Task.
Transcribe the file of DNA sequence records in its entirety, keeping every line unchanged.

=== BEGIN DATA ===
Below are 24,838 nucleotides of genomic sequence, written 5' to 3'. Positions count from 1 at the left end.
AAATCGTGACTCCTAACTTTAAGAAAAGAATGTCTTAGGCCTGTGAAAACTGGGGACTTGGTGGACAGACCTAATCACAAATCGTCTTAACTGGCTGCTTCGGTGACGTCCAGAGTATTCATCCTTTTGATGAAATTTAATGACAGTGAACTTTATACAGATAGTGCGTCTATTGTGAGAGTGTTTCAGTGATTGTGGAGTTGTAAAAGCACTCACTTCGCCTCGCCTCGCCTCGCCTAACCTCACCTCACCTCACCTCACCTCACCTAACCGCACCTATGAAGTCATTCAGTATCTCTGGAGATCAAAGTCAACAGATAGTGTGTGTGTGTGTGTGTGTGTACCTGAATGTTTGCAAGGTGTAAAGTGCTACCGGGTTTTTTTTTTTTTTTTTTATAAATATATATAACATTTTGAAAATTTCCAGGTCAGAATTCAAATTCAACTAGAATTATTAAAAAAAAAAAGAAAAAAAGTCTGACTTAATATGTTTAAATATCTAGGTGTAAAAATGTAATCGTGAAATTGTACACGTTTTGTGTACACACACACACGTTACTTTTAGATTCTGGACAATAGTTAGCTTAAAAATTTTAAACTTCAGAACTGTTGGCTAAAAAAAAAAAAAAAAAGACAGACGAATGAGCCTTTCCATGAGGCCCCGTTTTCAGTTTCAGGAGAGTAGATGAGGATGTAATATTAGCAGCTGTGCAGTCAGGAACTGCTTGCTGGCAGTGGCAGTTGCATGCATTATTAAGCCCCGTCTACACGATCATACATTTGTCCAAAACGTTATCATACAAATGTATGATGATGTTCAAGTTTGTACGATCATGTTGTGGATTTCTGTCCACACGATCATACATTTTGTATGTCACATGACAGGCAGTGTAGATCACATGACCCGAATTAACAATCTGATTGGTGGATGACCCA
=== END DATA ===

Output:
Below are 24,838 nucleotides of genomic sequence, written 5' to 3'. Positions count from 1 at the left end.
AAATCGTGACTCCTAACTTTAAGAAAAGAATGTCTTAGGCCTGTGAAAACTGGGGACTTGGTGGACAGACCTAATCACAAATCGTCTTAACTGGCTGCTTCGGTGACGTCCAGAGTATTCATCCTTTTGATGAAATTTAATGACAGTGAACTTTATACAGATAGTGCGTCTATTGTGAGAGTGTTTCAGTGATTGTGGAGTTGTAAAAGCACTCACTTCGCCTCGCCTCGCCTCGCCTAACCTCACCTCACCTCACCTCACCTCACCTAACCGCACCTATGAAGTCATTCAGTATCTCTGGAGATCAAAGTCAACAGATAGTGTGTGTGTGTGTGTGTGTGTACCTGAATGTTTGCAAGGTGTAAAGTGCTACCGGGTTTTTTTTTTTTTTTTTTATAAATATATATAACATTTTGAAAATTTCCAGGTCAGAATTCAAATTCAACTAGAATTATTAAAAAAAAAAAGAAAAAAAGTCTGACTTAATATGTTTAAATATCTAGGTGTAAAAATGTAATCGTGAAATTGTACACGTTTTGTGTACACACACACACGTTACTTTTAGATTCTGGACAATAGTTAGCTTAAAAATTTTAAACTTCAGAACTGTTGGCTAAAAAAAAAAAAAAAAAGACAGACGAATGAGCCTTTCCATGAGGCCCCGTTTTCAGTTTCAGGAGAGTAGATGAGGATGTAATATTAGCAGCTGTGCAGTCAGGAACTGCTTGCTGGCAGTGGCAGTTGCATGCATTATTAAGCCCCGTCTACACGATCATACATTTGTCCAAAACGTTATCATACAAATGTATGATGATGTTCAAGTTTGTACGATCATGTTGTGGATTTCTGTCCACACGATCATACATTTTGTATGTCACATGACAGGCAGTGTAGATCACATGACCCGAATTAACAATCTGATTGGTGGATGACCCA